In this passage, Mernissi points to the significance and variability of interpretation.  Historically, these sacred texts have been interpreted by a fairly homogenous group of individuals, namely men that identity themselves as Muslim.  Recently, more individuals have started to examine this text from new perspectives.  Of most interest to my personal project are feminist interpretations, which focus on the ways in which gender and sexuality are situated within the religion.  What these scholars have found is that the way in which a text is interpreted has the potential to completely shift the way in which societies operate.  Since the seventh century, it has been (mostly) accepted that these texts have aspects which are inherently misogynistic and violent.  However, as many have started to notice, these principles are exactly the opposite of what Islam advocates.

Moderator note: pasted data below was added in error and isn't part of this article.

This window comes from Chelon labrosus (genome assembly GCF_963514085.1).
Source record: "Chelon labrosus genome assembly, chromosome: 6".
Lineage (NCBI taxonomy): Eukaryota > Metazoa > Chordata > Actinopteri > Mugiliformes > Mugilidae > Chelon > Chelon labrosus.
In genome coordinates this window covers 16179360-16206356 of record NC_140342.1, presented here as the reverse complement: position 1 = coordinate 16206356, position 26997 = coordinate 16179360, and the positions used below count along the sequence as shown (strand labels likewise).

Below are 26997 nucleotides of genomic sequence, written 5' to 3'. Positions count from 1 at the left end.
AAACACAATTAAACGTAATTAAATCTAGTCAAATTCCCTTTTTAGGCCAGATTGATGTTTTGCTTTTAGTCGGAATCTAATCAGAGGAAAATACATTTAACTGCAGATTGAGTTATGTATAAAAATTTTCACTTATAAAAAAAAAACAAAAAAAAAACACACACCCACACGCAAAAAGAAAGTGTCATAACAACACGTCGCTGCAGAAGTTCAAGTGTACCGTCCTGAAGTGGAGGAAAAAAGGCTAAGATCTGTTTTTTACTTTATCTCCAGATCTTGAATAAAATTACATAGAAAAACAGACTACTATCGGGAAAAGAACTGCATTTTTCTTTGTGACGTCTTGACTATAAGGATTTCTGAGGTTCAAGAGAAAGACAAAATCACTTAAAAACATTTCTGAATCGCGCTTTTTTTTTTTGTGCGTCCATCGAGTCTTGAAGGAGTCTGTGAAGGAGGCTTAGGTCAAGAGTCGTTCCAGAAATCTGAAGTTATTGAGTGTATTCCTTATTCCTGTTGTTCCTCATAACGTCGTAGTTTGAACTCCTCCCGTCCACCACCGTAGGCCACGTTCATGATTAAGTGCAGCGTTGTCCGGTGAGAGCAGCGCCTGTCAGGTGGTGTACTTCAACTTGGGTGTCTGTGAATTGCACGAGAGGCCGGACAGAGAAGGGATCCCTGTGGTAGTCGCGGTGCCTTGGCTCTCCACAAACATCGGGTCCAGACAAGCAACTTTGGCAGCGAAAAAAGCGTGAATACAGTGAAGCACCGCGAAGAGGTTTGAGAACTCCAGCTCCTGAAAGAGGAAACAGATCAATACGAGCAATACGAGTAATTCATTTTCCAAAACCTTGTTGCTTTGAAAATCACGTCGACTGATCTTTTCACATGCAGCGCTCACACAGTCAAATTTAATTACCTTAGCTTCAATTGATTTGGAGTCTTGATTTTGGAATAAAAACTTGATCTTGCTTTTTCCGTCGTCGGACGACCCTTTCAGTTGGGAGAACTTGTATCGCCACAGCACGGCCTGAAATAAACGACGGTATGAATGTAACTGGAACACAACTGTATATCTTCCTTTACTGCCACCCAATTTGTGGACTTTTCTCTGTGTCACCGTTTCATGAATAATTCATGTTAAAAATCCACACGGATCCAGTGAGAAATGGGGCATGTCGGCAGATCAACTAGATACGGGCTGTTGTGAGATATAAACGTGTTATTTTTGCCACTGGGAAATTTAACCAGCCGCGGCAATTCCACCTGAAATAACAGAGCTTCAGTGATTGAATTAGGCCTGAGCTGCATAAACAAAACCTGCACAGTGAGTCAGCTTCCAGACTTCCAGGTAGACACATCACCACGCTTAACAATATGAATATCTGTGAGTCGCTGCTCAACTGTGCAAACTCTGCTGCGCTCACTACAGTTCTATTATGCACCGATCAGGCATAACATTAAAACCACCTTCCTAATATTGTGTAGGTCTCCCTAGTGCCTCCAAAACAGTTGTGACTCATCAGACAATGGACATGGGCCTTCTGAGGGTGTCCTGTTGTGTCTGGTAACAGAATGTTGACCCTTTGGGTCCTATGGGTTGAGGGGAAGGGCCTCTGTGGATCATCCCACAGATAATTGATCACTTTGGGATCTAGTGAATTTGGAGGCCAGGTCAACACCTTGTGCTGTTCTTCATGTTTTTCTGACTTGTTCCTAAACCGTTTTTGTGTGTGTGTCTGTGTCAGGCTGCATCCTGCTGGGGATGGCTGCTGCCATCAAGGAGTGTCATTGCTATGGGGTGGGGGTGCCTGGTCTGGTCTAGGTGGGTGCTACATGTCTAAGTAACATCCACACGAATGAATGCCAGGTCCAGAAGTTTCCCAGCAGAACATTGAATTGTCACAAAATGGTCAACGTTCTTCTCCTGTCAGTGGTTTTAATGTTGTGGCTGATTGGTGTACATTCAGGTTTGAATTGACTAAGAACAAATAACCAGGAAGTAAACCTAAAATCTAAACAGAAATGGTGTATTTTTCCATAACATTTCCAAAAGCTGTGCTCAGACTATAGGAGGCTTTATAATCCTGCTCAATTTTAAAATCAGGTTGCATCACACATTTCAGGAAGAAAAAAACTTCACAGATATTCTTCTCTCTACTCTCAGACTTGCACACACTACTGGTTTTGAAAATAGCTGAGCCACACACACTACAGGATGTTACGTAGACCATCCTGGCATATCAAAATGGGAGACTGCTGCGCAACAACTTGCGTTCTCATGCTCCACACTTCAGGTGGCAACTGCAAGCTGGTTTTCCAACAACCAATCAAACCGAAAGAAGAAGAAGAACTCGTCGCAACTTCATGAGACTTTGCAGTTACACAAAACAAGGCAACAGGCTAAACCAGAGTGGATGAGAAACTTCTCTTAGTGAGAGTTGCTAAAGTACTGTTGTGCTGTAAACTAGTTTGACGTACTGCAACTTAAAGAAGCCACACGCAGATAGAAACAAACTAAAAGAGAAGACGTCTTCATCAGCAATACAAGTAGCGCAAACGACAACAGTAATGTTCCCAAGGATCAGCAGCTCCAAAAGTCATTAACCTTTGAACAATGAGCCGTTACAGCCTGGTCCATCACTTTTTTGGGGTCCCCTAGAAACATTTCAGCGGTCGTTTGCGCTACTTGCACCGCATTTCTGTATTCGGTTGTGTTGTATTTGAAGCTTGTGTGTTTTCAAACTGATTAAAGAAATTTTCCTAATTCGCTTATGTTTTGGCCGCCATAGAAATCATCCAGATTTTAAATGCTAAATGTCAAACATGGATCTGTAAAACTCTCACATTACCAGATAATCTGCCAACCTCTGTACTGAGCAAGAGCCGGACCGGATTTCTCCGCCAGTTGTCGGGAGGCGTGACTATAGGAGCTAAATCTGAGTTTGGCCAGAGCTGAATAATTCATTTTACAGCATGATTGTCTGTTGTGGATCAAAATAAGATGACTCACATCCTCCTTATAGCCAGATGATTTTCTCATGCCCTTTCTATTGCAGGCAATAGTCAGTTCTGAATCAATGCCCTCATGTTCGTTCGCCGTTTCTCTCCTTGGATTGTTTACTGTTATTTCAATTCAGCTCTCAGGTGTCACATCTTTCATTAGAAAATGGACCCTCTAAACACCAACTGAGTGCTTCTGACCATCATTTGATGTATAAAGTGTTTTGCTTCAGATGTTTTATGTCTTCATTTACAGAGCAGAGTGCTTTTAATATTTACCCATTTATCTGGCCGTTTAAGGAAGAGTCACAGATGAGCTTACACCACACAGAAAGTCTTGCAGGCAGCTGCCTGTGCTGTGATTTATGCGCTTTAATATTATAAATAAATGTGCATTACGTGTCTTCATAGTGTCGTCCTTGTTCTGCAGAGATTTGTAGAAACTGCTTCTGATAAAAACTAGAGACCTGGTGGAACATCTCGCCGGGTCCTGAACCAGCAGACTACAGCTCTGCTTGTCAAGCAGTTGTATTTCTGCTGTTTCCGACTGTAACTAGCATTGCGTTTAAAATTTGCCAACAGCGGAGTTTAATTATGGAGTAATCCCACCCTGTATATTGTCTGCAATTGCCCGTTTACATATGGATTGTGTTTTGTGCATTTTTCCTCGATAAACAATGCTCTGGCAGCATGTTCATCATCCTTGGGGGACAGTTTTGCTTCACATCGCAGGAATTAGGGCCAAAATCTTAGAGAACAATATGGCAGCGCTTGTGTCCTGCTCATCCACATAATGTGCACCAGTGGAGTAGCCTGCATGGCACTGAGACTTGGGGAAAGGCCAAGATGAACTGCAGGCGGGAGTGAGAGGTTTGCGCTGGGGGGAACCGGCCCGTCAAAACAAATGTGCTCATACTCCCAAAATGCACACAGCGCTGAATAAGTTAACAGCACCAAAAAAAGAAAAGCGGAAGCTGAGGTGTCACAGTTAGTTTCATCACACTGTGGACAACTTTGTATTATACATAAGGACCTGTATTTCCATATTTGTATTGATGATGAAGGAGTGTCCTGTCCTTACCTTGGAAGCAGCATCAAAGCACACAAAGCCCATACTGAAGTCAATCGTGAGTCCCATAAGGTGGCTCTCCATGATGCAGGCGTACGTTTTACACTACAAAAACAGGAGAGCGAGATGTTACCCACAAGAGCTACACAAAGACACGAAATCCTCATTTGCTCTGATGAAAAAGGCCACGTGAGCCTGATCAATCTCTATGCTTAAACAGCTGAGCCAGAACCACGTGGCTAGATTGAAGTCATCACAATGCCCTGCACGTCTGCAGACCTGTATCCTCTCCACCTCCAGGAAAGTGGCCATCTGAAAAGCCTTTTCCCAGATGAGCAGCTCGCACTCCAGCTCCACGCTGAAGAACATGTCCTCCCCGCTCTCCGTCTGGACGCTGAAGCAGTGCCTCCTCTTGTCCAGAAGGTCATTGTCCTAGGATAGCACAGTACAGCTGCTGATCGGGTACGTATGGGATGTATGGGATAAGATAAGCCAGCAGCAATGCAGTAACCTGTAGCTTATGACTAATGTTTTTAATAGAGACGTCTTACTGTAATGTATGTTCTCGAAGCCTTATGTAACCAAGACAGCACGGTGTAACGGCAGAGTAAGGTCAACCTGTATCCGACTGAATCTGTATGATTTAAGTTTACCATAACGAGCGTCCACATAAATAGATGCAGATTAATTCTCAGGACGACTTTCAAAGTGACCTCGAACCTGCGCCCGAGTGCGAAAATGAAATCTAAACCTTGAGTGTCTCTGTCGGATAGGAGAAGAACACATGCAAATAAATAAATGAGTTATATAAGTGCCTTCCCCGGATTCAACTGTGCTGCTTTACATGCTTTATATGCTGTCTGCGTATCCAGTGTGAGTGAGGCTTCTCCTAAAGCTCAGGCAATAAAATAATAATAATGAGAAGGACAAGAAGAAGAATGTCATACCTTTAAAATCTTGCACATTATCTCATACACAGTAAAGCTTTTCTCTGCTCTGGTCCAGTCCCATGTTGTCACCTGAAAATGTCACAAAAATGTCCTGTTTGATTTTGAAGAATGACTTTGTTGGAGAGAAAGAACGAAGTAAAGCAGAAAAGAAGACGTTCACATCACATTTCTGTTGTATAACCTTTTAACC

Mernissi continues to refer back to this argument throughout the text.  I was particularly struck by her discussion of her personal socialization, by which she came to understand Islam.  At home, her grandmother offered a beautiful, complex portrayal of Islam that valued self-discovery, peace, and happiness.  Meanwhile, her schoolteachers offered a completely different understanding; they required her to memorize the text, recite prayers, and portrayed Islam as a monolith.  She says, “This dual attitude that I had toward the sacred text was going to remain with me.  Depending on how it is used, the sacred text can be a threshold for escape or an unsurmountable barrier.  It can be the rare music that leads to dreaming or simply a dispiriting routine.  It all depends on the person who invokes it” (64).